Volume 8, Issue 1 (Autumn 2022)                   Health in Emergencies and Disasters Quarterly 2022, 8(1): 27-38 | Back to browse issues page

XML Print

Download citation:
BibTeX | RIS | EndNote | Medlars | ProCite | Reference Manager | RefWorks
Send citation to:

Adelinejad F, Mousavi M, Mohseni Tabrizi A. The Effect of Social Capital on the Mental Health of the University Students During the COVID-19 Pandemic With the Mediation of the Resilience Variable. Health in Emergencies and Disasters Quarterly 2022; 8 (1) :27-38
URL: http://hdq.uswr.ac.ir/article-1-374-en.html
1- Department of Cultural Sociology, Faculty of Literature, Humanities and Social Sciences, Science and Research Branch, Islamic Azad University, Tehran, Iran.
2- Social Welfare Management Research Center, University of Rehabilitation Sciences and Social Health, Tehran, Iran. , tr_mousavi@yahoo.com
3- Department of Sociology, Faculty of Social Sciences, University of Tehran, Tehran, Iran.
Full-Text [PDF 888 kb]   (448 Downloads)     |   Abstract (HTML)  (1051 Views)
Full-Text:   (279 Views)
1. Introduction
About 20 years ago, social capital in the health field became popular as one of the tools for creating supportive environments and facilitating health promotion networks for individuals, groups, and communities. This term refers to the processes that lead to creating networks, norms, and social trust between people. Therefore, people’s social connections are vital in influencing health outcomes at the individual and social levels [1]. Extensive research on social capital and health shows the importance of the topic and the value of social capital in improving the health of people in society [2]. Studies show that social capital is a critical factor in the life satisfaction and happiness of young people [3]. It is also the main factor in solving health and treatment problems [4], improving self-esteem [5] and performance [6], and reducing the symptoms of depression [7, 8]. Evidence of the COVID-19 outbreak first emerged in China in December 2019, and within weeks of the initial outbreak, the total number of deaths surpassed that of severe acute respiratory syndrome (SARS) [9]. Surveys showed that social restriction is the best solution to prevent rapid transmission, and for this purpose, many countries took serious measures to observe social distance [10]. Reducing social interactions as a prohibiting factor in controlling COVID-19 led to limitations in relationships and, as a result, isolation. This situation causes mental problems such as stress, anxiety, depression symptoms, insomnia, denial, anger, and fear in people [11], which has encouraged experts in the social and psychological fields to reflect more on social dimensions and social capital. To express the invaluable position of social capital, it is necessary to point out that it has a crucial contribution to crisis studies; these studies show that people with more social capital are more resistant to disasters [12-15]. 
A study was conducted in seven European countries on the role of social capital in reducing the incidence of COVID-19. The results show that in the early stages of the pandemic, due to the lack of awareness about the coronavirus, the incidence of the disease increased greatly. The results reveal that social capital can control health crises which requires collective action and responsible social behavior. This study suggests that planners pay attention to the importance of social capital. The researchers noted that policymakers should not merely consider areas with low capital and ignore areas with high social capital [16]. The results of another study in Shanghai, China, which was conducted with the participation of 472 elderly people aged 60 and over, showed that social capital plays a crucial role in maintaining and improving mental health during the COVID-19 pandemic [17].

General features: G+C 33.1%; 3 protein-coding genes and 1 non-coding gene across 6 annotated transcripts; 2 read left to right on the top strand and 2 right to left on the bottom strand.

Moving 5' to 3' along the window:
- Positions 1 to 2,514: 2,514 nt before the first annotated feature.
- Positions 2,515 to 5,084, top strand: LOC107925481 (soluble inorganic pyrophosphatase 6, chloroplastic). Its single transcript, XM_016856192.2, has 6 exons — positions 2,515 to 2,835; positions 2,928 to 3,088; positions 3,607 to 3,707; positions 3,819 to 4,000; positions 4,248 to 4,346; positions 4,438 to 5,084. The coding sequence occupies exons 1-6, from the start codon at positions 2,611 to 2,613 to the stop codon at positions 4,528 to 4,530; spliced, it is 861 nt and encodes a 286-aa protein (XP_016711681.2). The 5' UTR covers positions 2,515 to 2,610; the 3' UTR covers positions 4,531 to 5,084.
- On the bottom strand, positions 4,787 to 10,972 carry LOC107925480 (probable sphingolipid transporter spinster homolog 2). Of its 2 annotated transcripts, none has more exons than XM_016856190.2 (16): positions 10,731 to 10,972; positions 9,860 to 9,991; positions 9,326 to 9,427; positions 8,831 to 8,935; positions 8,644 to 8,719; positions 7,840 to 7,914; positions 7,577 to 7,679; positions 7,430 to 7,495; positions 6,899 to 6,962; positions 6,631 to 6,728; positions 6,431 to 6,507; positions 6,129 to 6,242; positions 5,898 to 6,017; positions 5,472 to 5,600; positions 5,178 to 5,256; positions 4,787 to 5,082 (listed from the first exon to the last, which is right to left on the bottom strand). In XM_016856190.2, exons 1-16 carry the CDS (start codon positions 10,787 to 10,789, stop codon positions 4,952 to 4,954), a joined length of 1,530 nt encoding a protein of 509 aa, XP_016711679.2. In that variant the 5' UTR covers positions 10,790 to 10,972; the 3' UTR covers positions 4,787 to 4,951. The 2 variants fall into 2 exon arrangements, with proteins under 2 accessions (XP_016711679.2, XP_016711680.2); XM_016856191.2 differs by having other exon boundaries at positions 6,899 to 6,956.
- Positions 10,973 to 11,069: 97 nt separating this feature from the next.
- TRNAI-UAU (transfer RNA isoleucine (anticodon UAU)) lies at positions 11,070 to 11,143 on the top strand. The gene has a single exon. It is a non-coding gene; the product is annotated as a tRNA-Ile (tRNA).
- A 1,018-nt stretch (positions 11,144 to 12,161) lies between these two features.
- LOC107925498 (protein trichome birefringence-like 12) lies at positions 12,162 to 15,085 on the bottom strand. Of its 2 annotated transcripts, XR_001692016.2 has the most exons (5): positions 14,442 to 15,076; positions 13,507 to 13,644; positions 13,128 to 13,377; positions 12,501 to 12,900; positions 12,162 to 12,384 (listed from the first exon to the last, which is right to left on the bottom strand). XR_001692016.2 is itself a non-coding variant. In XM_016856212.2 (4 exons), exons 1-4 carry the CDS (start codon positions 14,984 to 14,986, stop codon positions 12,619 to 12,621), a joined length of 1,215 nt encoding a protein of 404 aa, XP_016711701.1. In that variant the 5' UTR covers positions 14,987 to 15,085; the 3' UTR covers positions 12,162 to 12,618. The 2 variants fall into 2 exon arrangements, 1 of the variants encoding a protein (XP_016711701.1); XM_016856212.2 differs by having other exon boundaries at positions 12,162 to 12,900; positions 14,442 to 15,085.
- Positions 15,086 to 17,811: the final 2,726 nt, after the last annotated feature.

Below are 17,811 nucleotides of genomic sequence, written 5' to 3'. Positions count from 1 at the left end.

Social capital is a source of community resilience against natural disasters and is vital in activating collective disaster response. It is also a determining factor in realizing the post-crisis community-based recovery process. Therefore, social capital is the basis for society’s resilience against disasters by providing readiness to encourage collective response [18].
Social resilience has been identified and promoted as a perspective and a strategy for disaster management. The concept of resilience, which is also considered in engineering and physical sciences, refers to the ability of a material to return to its original state and balance. Therefore, resilience refers to adaptation following disruption and the capacity to recover, integrate and adapt [19]. The results of many studies have pointed to the role of resilience in reducing the adverse effects of crises [20-22]. Researchers acknowledge the importance of the mediating role of resilience in the effectiveness of health interventions in society. The findings of a study in Korea on 2000 teenagers, which was conducted to investigate the mediating role of resilience between social capital and adolescent health, showed that resilience plays a mediating role in the relationship between social capital and health. Based on the results of this study, strengthening social capital and promoting resilience is recommended as a vital factor for improving the health of adolescents. Among the other factors that health researchers in crises have considered is the evaluation of the mental health of the community. Mental health means the mental ability to work harmoniously, pleasantly, and effectively, to be flexible in difficult situations, and to have the ability to recover balance [23]. Wherever natural disasters threaten the world, attention to mental health becomes important. So, social capital plays a crucial role in promoting mental health [24-27]. It is essential to pay attention to students as one of the key groups in realizing the development of society. Students’ abilities to inform other social groups in crises and special conditions will be an important factor in reducing problems. Studies have shown that during the COVID-19 crisis, students experienced more unfavorable conditions than the other social groups [9, 28, 29].